Nowadays the Canadian Armed Forces, as well as other allied countries have adopted the concept of "detection to alert" which supports the launch of a warning before direct contact with harmful substances so that military Canadian Forces can avoid the threat or adopt a position of protection. Also, modern detectors can detect a wide range of toxic chemicals, including those found commonly in industrial plants, with which the Canadian Armed Forces may come into contact during their missions.
More specifically, the Canadian Armed Forces to conduct the acquisition and commissioning of a detection system on three levels: personal, local and territorial. In addition to detecting chemicals, such detectors can automatically archive warnings in electronic systems of command and control current and future system integration as chemical sensors, biological, radiological and nuclear and decision support thus improving response time and minimizing the risk of undue exposure. These modern detectors fulfill several functions, including detection removal, spot detection, recognition and study, and assistance to military decontamination procedures and equipment.
The project chemical detectors was launched in 2002 and its current budget is approximately $ 85 million (excluding taxes). The project is in three parts based on the evaluation of the maturity and availability of technologies available on the market at the time the project was conceived: Part 1 - Local System detection and identification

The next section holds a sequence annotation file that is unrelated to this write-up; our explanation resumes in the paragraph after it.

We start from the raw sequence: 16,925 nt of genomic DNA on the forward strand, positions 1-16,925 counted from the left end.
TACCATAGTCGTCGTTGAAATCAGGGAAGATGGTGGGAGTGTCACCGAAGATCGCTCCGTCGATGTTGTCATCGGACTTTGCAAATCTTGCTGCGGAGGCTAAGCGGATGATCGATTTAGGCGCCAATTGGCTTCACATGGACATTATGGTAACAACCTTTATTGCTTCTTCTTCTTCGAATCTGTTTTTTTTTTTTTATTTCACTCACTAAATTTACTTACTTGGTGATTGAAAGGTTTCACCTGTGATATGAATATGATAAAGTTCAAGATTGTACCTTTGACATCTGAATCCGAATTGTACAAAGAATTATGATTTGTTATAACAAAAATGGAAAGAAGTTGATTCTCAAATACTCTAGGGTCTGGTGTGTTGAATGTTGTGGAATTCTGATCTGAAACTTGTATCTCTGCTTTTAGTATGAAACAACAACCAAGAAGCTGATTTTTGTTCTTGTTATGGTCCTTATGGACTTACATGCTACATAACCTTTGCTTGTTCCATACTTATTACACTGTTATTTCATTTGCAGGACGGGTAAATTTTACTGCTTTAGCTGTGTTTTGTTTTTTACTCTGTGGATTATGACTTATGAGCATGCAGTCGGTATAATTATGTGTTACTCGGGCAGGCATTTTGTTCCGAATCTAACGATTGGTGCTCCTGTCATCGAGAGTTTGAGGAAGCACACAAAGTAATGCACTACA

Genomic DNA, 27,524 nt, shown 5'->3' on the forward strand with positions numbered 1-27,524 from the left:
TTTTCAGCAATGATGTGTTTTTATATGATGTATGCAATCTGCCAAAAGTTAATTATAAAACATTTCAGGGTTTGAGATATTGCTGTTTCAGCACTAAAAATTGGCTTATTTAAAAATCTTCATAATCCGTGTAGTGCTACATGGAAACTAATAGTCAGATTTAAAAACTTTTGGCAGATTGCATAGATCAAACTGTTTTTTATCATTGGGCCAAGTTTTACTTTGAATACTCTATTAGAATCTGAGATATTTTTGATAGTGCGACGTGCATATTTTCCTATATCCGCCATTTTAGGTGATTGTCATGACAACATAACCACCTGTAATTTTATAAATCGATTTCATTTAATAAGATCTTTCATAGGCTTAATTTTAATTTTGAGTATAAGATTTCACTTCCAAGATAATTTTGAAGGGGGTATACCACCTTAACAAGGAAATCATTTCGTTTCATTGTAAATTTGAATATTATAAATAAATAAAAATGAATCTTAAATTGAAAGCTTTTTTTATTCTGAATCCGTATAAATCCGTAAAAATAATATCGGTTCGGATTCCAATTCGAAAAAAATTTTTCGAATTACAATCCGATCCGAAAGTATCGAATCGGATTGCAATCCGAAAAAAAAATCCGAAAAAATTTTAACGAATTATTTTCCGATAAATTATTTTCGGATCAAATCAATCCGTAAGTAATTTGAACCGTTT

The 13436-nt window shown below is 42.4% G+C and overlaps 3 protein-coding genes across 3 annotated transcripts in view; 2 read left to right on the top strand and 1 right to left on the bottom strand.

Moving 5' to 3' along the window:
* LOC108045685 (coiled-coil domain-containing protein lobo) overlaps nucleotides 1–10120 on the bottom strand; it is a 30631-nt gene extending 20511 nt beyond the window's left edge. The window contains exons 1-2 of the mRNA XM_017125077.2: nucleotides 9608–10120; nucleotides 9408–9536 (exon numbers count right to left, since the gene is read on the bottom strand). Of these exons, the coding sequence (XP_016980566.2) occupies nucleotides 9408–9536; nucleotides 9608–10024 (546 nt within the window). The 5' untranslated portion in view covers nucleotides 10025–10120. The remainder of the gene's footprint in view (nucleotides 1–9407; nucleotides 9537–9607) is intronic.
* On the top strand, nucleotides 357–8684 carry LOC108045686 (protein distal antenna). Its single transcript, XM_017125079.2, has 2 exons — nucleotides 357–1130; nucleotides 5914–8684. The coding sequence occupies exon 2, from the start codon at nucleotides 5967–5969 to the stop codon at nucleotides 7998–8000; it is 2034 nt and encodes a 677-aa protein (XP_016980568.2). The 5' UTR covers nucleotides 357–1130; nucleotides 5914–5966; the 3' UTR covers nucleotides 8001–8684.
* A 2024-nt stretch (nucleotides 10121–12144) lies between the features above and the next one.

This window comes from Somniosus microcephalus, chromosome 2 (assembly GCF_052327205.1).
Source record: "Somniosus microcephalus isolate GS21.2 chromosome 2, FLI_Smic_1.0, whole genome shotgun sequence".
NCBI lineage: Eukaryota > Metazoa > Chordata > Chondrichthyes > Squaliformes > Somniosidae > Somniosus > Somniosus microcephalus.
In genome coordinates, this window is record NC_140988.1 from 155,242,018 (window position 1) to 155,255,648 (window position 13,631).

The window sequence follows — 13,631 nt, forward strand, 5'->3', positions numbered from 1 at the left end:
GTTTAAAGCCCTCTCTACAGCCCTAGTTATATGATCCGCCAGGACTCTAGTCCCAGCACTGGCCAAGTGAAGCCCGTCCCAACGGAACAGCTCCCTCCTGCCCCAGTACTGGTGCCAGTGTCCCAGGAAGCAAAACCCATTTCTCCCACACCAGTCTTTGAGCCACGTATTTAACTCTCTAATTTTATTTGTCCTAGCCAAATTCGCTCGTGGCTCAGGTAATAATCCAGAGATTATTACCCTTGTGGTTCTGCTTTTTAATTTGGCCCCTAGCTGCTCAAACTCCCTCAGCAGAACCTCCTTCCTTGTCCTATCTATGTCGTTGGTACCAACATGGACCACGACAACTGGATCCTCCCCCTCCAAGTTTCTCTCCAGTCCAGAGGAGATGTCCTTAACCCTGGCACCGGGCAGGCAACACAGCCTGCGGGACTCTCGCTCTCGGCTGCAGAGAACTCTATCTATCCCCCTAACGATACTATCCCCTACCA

- Portable detector: sensitive detection device that detects and versatile liquids and vapors (using liquid sampler). The portable detector is the first to be used in operations of chemical recognition and contamination control. Following an open tender, we completed the acquisition of 350 portable detectors AP4C the company Proengin, France, in 2007. These devices are used by the military at the moment. The AP4C feature a technology called "flame spectroscopy," which allows them to detect a variety of substances. In addition, the response time of the detector is very fast, which is essential when making a contamination control.
- Portable point detector: detector cell used for highly sensitive autonomous control perimeters and vital points. Transportable point detectors can operate autonomously, but they can also be set up around the area of operations and related to each other through a wireless network and controlled from a single control panel. Following an open tender, we completed the acquisition of 150 Point detectors portable LCD-NEXUS and network equipment associated with the company Smiths Detection (Watford), United Kingdom. These devices are used by the military at the moment. Each point detector transportable owes its excellent sensitivity and very low false alarm rate for two detectors ion mobility spectrometer operating simultaneously.
- System identification of chemicals: Instrument field analysis can identify thousands of chemicals.This system is equipped with identification capabilities unattainable with sensors on the ground, whose primary function is one of detection rather than identification. The bidding process will begin during the winter of 2012-2013, and the first systems will be ready in the coming years.